The Province should advocate that the federal government amend the definition of “violent offence” in section 39(1)(a) of the Youth Criminal Justice Act to include conduct that endangers or is likely to endanger the life or safety of another person.
I am pleased to see that the government has done this in section 3(c) of this bill.
In recommendation 22, Justice Nunn said:
The Province should advocate that the federal government amend section 39(1)(c) of the Youth Criminal Justice Act so that the requirement for a demonstrated “pattern of findings of guilt” is changed to “a pattern of offences,” or similar wording, with the goal that both a young person’s prior findings of guilt and pending charges are to be considered when determining the appropriateness of pre-trial detention.
In this case, in clause 8 of the bill, the government has resorted to the phrase “either extrajudicial sanctions or of findings of guilt or of both”. Instead of looking at what the pattern of offences was, it has talked about them quite differently with the terms, “extrajudicial sanctions”. It will be interesting to have a discussion about what that would mean.
Does it mean that if a police officer stops a young person and reprimands them or drives them home for some reason, or whatever, that would be an extrajudicial sanction? It is not clear to me, and I am a little concerned that this particular provision might be subject to a charter challenge, because it may bring in things where there has not been due process. Obviously, we should be careful of that because we want to have laws that are actually going to work and not be overturned by courts. Most of us would prefer that we designed these laws and determined what they should be here in Parliament.
In recommendation 25, Justice Nunn said:
The Province should advocate that the federal government amend section 31(6) of the Youth Criminal Justice Act to remove the requirement of a new bail hearing for the young person before being placed in pre-trial custody if the designated “responsible person” is relieved of his or her obligations under a “responsible person undertaking.”
This is a very important recommendation at the heart of what Justice Nunn was talking about. It is not clear to me that this is in the bill. I have looked for a provision like this and have not seen it, but I hope we will have some answers from the government on that question of why we do not see an amendment to that section of the act in the bill as presented.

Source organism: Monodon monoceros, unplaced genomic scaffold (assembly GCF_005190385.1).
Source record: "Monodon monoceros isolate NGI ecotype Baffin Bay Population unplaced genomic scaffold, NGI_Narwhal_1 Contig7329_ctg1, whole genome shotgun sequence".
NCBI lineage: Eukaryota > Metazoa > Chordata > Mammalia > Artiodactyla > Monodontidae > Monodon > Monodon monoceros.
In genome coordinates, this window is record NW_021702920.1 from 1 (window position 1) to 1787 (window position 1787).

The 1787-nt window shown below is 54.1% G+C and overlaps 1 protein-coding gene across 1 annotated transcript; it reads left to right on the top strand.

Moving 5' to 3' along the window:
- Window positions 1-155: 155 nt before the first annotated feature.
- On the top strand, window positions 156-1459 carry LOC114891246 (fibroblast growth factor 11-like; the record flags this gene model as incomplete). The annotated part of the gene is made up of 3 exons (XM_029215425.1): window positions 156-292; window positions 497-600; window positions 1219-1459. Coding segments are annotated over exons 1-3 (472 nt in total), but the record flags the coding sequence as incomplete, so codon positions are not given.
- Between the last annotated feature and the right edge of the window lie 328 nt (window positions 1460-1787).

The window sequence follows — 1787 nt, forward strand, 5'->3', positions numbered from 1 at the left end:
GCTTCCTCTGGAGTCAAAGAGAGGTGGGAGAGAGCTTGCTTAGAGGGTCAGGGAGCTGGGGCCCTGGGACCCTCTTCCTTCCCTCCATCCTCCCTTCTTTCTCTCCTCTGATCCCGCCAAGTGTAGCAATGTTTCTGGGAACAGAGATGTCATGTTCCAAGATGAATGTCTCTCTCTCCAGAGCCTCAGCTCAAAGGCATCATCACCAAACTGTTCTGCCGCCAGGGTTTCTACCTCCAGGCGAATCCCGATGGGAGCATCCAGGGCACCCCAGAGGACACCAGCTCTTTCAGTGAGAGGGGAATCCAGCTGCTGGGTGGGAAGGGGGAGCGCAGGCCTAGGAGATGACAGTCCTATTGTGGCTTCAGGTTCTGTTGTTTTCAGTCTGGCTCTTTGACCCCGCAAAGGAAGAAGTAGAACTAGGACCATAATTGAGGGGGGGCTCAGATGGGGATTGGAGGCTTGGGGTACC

To me, this is at the heart of the matter because in the McEvoy case, the mother of the accused had agreed to look after and be responsible for the accused young person, but then at some point before his trial said she could not handle it any more and could not take responsibility. She wanted to be relieved of her responsibility.
There was no provision for that young person to then be held to their undertaking and be taken into custody. This is one the key things that Justice Nunn wanted to see changed. I am concerned that we do not see it in the bill. I raised this issue with the minister just before speaking here, and I hope he will be looking into it. I think he will perhaps be looking into it and at whether or not we need an amendment to the bill. I hope we will see that coming forward.
Recommendation 23 from Justice Nunn reads:
The Province should advocate that the federal government amend and simplify the statutory provisions relating to the pre-trial detention of young persons so that section 29 will stand on its own without interaction with other statutes or other provisions of the Youth Criminal Justice Act.
I am pleased to see that clause 4 of the bill appears to do this, though I only received the bill yesterday and only had a good look through it last night. These things take time to digest and we would like to look further at this and have some good discussion among colleagues on it. However, I am encouraged to see that it appears to be going in the right direction.
Recommendation 24 states:
The Province should advocate that the federal government amend section 31(5)(a) of the Youth Criminal Justice Act so that if the designated “responsible person” is relieved of his or her obligations under a “responsible person undertaking” the young person’s undertaking made under section 31(3)(b) nevertheless remains in full force and effect, particularly any requirement to keep the peace and be of good behaviour and other conditions imposed by a youth court judge.
Again, this is one of the issues I raised with the minister and I am pleased he has agreed to look into it.
I am gravely concerned about the provisions on denunciation and deterrence that are in the bill, because they are contrary to all the evidence. The fact is that we know that a 15-year-old generally thinks he or she is invincible and is not going to get caught. So these provisions do not really work.